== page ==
The Living End's Scott Owen talks old Holdens, mystery cassette tapes and giant violins
This article on Scott and his FB was originally published in the June 2014 issue of Street Machine
IF YOU’RE going to play a musical instrument as big and cumbersome as a double bass, you need a solid means of transportation. Scott Owen from Melbourne rock legends The Living End has had to cart his instrument all around the country, and indeed the world. So what’s the vehicle of choice for Australia’s most prominent rock double bass player? An FB Holden van, no less.
Scott and his mate Chris Cheney formed The Living End 20 years ago after cutting their teeth in the Melbourne rockabilly scene, playing covers as The Runaway Boys. So classic cars are par for the course.
How did you get into the car scene?
It was part of the whole rockabilly thing. emI just love the 50s and 60s rockabilly scene and look. For some reason I never gravitated towards the American cars. I just liked the old Aussie Sunbury-style tough cars.
The Living End in action at the 2013 Street Machine Summernats. The boys slayed ’em!
And the van was used to lug gear to gigs in the early days?
When we started, we hitched a trailer up to Chris’s old Kingswood V8 sedan. But when we weren’t touring, I still had to lug this big violin around to practices and local gigs. A sedan wasn’t going to cut it, so a clapped-out EJ panel van did the job for years. Then I upgraded to the 1960 FB.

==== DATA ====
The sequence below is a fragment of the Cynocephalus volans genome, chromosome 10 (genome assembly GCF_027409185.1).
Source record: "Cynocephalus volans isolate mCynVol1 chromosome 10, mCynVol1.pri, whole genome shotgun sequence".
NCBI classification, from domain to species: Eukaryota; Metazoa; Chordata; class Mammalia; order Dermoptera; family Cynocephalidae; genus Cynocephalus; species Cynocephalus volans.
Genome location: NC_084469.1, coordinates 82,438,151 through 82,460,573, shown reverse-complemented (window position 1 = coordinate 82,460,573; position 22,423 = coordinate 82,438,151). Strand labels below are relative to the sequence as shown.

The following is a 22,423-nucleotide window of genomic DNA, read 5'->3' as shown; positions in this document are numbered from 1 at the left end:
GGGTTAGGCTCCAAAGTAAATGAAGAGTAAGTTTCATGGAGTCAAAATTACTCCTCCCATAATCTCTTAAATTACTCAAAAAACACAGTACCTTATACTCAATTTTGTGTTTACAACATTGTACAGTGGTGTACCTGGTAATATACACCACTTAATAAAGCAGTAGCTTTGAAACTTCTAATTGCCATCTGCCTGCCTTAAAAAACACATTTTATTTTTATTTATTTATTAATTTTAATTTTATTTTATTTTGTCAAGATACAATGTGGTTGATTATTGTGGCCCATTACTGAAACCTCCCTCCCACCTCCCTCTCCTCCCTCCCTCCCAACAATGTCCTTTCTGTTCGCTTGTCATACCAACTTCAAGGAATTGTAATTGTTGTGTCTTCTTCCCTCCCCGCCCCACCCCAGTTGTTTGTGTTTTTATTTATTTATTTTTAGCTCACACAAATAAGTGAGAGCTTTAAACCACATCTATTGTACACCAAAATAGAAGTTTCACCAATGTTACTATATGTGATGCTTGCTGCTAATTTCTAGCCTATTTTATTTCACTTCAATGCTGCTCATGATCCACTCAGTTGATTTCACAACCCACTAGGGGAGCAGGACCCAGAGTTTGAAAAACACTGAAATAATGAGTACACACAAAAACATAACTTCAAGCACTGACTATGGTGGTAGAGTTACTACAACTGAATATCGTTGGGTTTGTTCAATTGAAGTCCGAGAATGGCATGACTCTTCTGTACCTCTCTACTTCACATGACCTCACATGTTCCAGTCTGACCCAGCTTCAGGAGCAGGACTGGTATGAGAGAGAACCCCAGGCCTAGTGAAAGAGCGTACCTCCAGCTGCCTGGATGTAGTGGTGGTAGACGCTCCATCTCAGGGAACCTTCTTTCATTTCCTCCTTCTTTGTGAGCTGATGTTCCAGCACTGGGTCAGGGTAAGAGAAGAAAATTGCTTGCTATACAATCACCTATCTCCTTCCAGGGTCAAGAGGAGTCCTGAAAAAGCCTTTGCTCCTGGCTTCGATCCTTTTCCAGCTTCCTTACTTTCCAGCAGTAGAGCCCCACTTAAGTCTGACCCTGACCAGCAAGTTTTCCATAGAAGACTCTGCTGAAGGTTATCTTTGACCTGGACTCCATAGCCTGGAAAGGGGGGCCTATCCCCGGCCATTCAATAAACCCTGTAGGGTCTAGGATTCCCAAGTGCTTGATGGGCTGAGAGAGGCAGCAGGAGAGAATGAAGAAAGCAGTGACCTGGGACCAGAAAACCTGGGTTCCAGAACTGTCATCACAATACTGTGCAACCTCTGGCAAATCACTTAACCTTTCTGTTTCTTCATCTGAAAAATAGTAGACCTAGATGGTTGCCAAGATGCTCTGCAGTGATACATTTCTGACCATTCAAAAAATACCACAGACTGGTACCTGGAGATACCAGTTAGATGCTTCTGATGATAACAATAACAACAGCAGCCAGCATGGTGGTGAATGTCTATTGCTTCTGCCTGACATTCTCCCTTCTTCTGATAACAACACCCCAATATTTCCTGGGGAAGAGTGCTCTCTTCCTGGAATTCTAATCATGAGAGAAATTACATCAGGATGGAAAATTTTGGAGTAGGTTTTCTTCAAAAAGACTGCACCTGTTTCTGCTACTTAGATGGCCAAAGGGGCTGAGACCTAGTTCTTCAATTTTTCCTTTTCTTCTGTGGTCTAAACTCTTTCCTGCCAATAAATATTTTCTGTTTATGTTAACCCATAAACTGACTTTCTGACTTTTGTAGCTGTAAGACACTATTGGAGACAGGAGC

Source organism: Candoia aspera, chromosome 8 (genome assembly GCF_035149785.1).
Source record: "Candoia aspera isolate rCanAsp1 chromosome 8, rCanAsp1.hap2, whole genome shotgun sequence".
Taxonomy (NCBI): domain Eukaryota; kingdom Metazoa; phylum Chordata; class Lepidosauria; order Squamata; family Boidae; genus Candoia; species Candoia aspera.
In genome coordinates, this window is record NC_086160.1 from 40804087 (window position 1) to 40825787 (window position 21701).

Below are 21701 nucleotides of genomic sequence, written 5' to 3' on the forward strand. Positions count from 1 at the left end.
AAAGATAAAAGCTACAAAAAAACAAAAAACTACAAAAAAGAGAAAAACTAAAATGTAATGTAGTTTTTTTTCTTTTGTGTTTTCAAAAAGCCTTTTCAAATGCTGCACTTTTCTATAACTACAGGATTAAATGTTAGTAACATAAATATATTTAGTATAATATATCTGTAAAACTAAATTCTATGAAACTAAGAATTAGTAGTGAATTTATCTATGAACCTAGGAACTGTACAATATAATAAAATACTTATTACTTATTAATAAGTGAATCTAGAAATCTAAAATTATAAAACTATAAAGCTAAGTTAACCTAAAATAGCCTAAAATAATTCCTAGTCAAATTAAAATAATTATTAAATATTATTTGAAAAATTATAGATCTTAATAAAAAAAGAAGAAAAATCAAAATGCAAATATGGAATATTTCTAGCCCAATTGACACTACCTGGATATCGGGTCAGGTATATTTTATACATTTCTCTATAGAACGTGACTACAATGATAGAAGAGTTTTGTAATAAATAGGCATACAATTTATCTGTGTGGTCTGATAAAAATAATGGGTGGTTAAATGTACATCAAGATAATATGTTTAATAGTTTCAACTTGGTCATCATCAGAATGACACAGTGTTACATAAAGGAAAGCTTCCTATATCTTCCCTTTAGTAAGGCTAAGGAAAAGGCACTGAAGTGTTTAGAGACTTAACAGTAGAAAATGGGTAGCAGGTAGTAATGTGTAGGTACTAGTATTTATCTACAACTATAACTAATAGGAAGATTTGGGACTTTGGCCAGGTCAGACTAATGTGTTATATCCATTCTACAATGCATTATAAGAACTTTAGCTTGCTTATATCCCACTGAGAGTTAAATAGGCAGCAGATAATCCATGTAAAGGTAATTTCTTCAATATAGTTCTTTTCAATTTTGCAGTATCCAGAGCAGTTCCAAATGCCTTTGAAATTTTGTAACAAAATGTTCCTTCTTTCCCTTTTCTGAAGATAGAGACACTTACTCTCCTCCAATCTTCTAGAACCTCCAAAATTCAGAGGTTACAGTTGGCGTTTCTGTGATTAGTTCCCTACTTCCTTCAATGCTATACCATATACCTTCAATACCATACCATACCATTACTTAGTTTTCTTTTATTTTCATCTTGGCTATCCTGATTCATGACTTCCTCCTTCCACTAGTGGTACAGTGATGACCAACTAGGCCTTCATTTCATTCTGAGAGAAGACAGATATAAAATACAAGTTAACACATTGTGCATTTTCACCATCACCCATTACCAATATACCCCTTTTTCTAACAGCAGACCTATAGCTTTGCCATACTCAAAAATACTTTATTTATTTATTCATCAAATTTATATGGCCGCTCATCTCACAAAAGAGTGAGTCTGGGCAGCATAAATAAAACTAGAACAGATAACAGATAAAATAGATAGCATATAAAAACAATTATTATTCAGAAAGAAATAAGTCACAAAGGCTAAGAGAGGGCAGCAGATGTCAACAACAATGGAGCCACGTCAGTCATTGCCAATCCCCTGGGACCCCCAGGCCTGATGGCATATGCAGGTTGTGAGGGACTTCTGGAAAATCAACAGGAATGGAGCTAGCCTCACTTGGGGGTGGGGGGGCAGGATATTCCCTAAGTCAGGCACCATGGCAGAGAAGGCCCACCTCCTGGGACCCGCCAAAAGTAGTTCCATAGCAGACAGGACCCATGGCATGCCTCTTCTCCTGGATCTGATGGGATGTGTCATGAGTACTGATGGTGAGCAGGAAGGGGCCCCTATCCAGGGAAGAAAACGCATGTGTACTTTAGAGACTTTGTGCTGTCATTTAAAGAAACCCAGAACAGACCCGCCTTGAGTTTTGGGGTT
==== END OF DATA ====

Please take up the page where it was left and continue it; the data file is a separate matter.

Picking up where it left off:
What was the FB like when you got your hands on it?
I got it from a panel beater who’d had a crack at hotting it up. It had a red motor with triple Strombergs and a tiny racing steering wheel. I put in a nine-inch diff that I’d pulled from the EJ and swapped in an Aussie four-speed. I swapped the Strommies for a two-barrel Holley and put on a more sensible tiller.
A chance encounter exposed Scott to rockabilly music: “My dad was walking our dog through the car park of VFL Park when I was 16 and he picked up a cassette off the ground. He brought it home for me thinking: ‘Scott likes music’. The cassette was the Stray Cats’ self-titled first album. The cover alone got me, but when I listened to it I was hooked. Then there was the revving motor at the start of another Stray Cats album, Rant N’ Rave. Double hooked!”
Do you know much of the car’s history?
I didn’t know much, but one day I was out looking for parts and as I pulled up in this bloke’s driveway he goes: “Well, f--k me, I used to own this car. This was mine from about 1970 ’til 1983.” He was freaking out. So he said: “Do you mind if I take her home and show the missus for old times’ sake?” I was like: “Just make sure the inside of the back is clean when you bring it back!” Y’know, don’t ‘reminisce’ too much.
She still looks in pretty good nick!
It looks pretty good now. For a long time it got neglected, as we were always on tour and it was parked outside. The rust got into it, but I had no time to fix it. Then about six years ago – on my birthday – a water tank fell off its platform and crashed down on the A-pillar above the drivers door and caved in the front quarter. That was a good excuse to go over the whole car, get all the rust cut out, give it a new lick of paint and get it back up to scratch again. Nice birthday present though [laughs].
We love the old-school notch in the bench seat to clear the shifter for the Aussie four-speed
Does it still earn its keep as a gear-hauler?
No, but I’m never going to part with it. Rather than any monetary value, the value of this car for me is in the memories, driving around and actually enjoying the car. Even though I think these go for a fair bit these days [laughs].
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Street Machine is the bible of Aussie modified auto culture, celebrating wild muscle cars, customs and hot rods – and the incredible humans who create them.
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